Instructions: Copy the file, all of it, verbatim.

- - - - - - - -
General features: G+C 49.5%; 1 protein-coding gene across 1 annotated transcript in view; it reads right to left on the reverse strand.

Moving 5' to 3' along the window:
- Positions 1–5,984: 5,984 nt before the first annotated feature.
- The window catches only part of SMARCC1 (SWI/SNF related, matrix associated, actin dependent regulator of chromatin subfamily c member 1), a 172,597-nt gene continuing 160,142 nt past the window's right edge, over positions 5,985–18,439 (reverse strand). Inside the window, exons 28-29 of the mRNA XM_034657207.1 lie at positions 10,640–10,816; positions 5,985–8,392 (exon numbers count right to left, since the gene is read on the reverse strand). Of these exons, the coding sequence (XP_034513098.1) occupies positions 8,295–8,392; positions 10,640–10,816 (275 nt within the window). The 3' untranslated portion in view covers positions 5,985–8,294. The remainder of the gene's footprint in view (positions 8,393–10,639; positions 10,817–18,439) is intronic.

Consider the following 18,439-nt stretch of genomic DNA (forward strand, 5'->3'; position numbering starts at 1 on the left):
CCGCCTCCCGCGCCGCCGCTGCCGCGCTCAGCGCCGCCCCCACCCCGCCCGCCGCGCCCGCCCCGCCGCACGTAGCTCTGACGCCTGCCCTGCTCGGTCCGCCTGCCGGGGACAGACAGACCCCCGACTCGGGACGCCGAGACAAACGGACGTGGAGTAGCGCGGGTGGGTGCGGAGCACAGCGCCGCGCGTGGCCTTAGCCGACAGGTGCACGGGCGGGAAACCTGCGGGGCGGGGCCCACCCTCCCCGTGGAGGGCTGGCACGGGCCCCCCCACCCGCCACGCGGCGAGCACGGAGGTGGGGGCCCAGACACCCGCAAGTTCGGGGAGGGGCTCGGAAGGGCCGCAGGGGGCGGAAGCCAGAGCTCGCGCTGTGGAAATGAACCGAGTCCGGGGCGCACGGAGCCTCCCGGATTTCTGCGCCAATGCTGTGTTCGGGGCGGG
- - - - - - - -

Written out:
General features: G+C 49.5%; 1 protein-coding gene across 1 annotated transcript in view; it reads right to left on the reverse strand.

Moving 5' to 3' along the window:
- Positions 1–5,984: 5,984 nt before the first annotated feature.
- The window catches only part of SMARCC1 (SWI/SNF related, matrix associated, actin dependent regulator of chromatin subfamily c member 1), a 172,597-nt gene continuing 160,142 nt past the window's right edge, over positions 5,985–18,439 (reverse strand). Inside the window, exons 28-29 of the mRNA XM_034657207.1 lie at positions 10,640–10,816; positions 5,985–8,392 (exon numbers count right to left, since the gene is read on the reverse strand). Of these exons, the coding sequence (XP_034513098.1) occupies positions 8,295–8,392; positions 10,640–10,816 (275 nt within the window). The 3' untranslated portion in view covers positions 5,985–8,294. The remainder of the gene's footprint in view (positions 8,393–10,639; positions 10,817–18,439) is intronic.

Consider the following 18,439-nt stretch of genomic DNA (forward strand, 5'->3'; position numbering starts at 1 on the left):
CCGCCTCCCGCGCCGCCGCTGCCGCGCTCAGCGCCGCCCCCACCCCGCCCGCCGCGCCCGCCCCGCCGCACGTAGCTCTGACGCCTGCCCTGCTCGGTCCGCCTGCCGGGGACAGACAGACCCCCGACTCGGGACGCCGAGACAAACGGACGTGGAGTAGCGCGGGTGGGTGCGGAGCACAGCGCCGCGCGTGGCCTTAGCCGACAGGTGCACGGGCGGGAAACCTGCGGGGCGGGGCCCACCCTCCCCGTGGAGGGCTGGCACGGGCCCCCCCACCCGCCACGCGGCGAGCACGGAGGTGGGGGCCCAGACACCCGCAAGTTCGGGGAGGGGCTCGGAAGGGCCGCAGGGGGCGGAAGCCAGAGCTCGCGCTGTGGAAATGAACCGAGTCCGGGGCGCACGGAGCCTCCCGGATTTCTGCGCCAATGCTGTGTTCGGGGCGGG